Last week I was at a blogging event along with several of my peers and I found myself faced with a recurring question throughout the night: “Where’s the Mrs.?” The answer: She decided to skip the festivities to meet deadline on an assignment, so I rolled solo. It was a valid reason but when you’re married—or in any relationship, for that matter—it seems as if people expect to see you and your partner together at all times. One of my married friends, who had asked for my wife earlier in the evening as well, advised me to get used to the question.

Getting married is about two people agreeing to share a life together. The same can be said of any committed relationship, but even when you and your partner operate as a unit, at the end of the day, you’re still the same two individuals that came into the relationship. While the Mrs. and I share many common interests and enjoy spending as much time together as possible, we both have no problem living our own lives outside of each other. That’s an important lesson I learned years ago.

In the wake of my breakup from my college sweetheart I found myself lost. For three years, my ex and I were so wrapped in each other that the only time we weren’t together was when we were both traveling to and from work or in the bathroom—and even that wasn’t guaranteed alone time.

When the relationship ended, I found myself unsure of how to operate as an individual. I knew what we did for fun in our spare time, but I had to relearn how to have fun by my lonesome. It was then that I recognized the importance of maintaining my own identity when in a relationship. Since then, I’ve lived by a simple dating rule: Every relationship should consist of three levels—my life, her life and our life together. That dating philosophy has carried over to my marriage as well.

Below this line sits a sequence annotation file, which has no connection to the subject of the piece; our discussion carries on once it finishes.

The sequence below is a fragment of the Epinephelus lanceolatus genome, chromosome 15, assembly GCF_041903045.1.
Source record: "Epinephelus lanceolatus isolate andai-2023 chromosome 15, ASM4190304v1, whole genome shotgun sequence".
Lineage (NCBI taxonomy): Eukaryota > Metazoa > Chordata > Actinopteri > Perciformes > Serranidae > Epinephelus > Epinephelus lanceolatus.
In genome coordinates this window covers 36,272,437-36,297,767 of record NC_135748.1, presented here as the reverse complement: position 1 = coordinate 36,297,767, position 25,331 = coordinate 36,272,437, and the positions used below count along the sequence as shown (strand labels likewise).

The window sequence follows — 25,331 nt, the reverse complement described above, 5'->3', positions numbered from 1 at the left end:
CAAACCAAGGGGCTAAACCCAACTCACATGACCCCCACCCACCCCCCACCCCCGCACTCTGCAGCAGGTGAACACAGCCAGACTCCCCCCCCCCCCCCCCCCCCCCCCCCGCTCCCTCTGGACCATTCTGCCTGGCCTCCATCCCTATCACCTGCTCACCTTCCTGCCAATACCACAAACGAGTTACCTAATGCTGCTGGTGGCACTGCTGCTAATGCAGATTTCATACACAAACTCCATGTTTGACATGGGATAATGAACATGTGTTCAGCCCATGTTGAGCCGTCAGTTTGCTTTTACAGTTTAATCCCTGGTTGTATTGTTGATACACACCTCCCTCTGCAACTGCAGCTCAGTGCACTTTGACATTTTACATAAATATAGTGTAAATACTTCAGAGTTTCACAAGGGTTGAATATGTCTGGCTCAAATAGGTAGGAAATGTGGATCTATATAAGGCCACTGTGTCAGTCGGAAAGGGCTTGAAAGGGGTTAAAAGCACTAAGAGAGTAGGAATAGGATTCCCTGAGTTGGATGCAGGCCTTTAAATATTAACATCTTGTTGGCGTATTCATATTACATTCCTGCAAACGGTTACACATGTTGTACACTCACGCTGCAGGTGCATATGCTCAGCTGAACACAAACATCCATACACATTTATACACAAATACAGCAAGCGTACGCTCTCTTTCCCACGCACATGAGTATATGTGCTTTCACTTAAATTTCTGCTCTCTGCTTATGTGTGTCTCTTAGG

While the Mrs. and I keep regular date nights, we make a concerted effort to consistently explore our individual passions. On any given day she could be found getting her athletic fix at pole dancing class, while I could be watching the game at my boy’s house. When it comes to events, we could easily roll together to a mutual friend’s party, arrive separately or only one of us could go. And then, the inevitable question yet again: “Where’s the Mrs./Mr.?”

I am not my wife’s keeper. She’s a grown woman with her own passions, desires and interests—the same applies to myself. Despite the fact that we’d love to spend every waking moment together the reality is we can’t. More specifically, we shouldn’t. I’ve often found that treating your relationship like a deserted island with a population of two is a quick way to fall into complacency.

It’s the experiences that our partners have outside of their interactions with us that allow the relationship to develop. A relationship feeds off the conversations about conversations with other people and the things that your partner experienced throughout his or her day. If my wife were the only person I communicated with 24/7, we’d eventually run out of things to talk about. So I need for her to explore the world on her own just as much as she needs me to. Sometimes, it’s that time apart that makes our time together that much better.

Do you think it’s healthy to be in a relationship with someone who cuts off their friends and spends all of their time with their partner? Sound off!

Mr. and Mrs. Rocque are the couple formerly known as Anslem Samuel and Starrene Rhett, New York-based journalists who found love in between bylines. Follow the newlyweds’ musings of a marriage in progress here, on Twitter and via their joint blog.